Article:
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Gone today, hair tomorrow?


The bald eagle may become an even more endangered species with the advent of yet another hair restorer that shows promise, as reported at the recent annual meeting of the American Academy of Dermatology in San Francisco. Dr. Richard Strick at the University of California, Los Angeles, has been testing a new drug, cyoctol, for nearly a year on 32 men, with an average 21 percent increase of hair growth in those who received the drug, compared with those used a placebo.

The 32, all of whom were tested by rubbing an ointment into a small bald area on the back of their scalps, were divided into three groups. The first were given an ointment containing 0.5 percent cyoctol, while those in the second group used ointment containing only 0.1 percent. Ointment for the third group contained none of the drug. After 40 to 48 weeks, the first group had acquired an average of 40 new hairs, the second had virtually none, and the third group lost an average of 65 hairs (although some regrew part of their mini-manes after discontinuing placebo use).

Although 40 hairs do not a Mohawk make, the conferees showed considerable interest in the report, since the admittedly small study produced results not dissimilar fromthose in early studies of the only drug presently approved by the FDA for baldness, minoxidil, available only by prescription. (Earlier this month, the FDA ruled that all over-the-counter products being sold as hair-restorers fail to show any evidence of doing what their manufacturers claim - yet a gullible public continues to spend millions each year on these worthless products.) Experts believe the drug prevents male sex hormones from doing their dastardly deeds on hair follicles of the male scalp, as is the horrible fate of those, like your editor, cursed by androgenetic alopecia, the most common cause of male pattern baldness. Cyoctol binds itself to the hair follicle cells, preventing the cells from binding with dihydrotestosterone (DHT), a male hormone. Previous research has shown that both hair loss and acne seem to occur in the presence of high DHT levels near the skin's surface. E.R. Squibb & Sons, Inc., the Princeton, N.J.-based company that owns the drug's U.S. marketing and production rights, says it is primarily interested in marketing it for acne treatment. Uh-huh, right, sure - but just wait until further tests are conclusive enough to apply for FDA approval as a hair-restorer!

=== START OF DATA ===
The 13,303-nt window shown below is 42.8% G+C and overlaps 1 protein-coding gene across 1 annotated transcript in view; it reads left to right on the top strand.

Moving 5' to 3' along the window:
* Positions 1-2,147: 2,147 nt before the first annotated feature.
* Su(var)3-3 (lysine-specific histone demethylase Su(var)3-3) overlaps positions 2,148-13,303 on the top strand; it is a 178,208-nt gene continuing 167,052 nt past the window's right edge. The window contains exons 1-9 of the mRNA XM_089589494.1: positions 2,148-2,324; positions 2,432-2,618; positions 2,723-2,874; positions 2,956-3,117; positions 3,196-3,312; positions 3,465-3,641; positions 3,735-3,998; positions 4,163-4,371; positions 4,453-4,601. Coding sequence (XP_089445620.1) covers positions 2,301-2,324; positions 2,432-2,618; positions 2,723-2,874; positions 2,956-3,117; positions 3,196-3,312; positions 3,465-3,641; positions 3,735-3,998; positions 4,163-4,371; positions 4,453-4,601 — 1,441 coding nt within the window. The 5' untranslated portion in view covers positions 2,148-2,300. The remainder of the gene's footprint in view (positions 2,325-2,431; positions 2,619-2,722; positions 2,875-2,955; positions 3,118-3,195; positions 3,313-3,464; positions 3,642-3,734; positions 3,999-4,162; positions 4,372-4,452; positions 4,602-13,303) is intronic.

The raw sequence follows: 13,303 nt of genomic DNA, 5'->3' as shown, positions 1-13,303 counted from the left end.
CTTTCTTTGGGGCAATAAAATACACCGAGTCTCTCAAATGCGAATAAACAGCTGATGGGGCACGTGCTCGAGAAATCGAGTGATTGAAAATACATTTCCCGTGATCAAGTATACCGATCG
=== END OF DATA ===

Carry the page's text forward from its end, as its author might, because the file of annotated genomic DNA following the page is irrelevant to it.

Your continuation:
Although some dermatologists are concerned that drugs which act against male hormones might be absorbed into the bloodstream and thereby affect male sexuality, Dr. Strick's group showed no such absorption. Should this happen, however, the would-be drug user would face a fascinating dilemma. How does one weigh the possibility of a more youthful appearance that might make one more attractive to the opposite sex against the possibility that this magic elixir might in turn reduce one's sexual desire? A hairy situation, no?
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Title Annotation:cyoctol as treatment for baldness
Publication:Medical Update
Date:Jan 1, 1990
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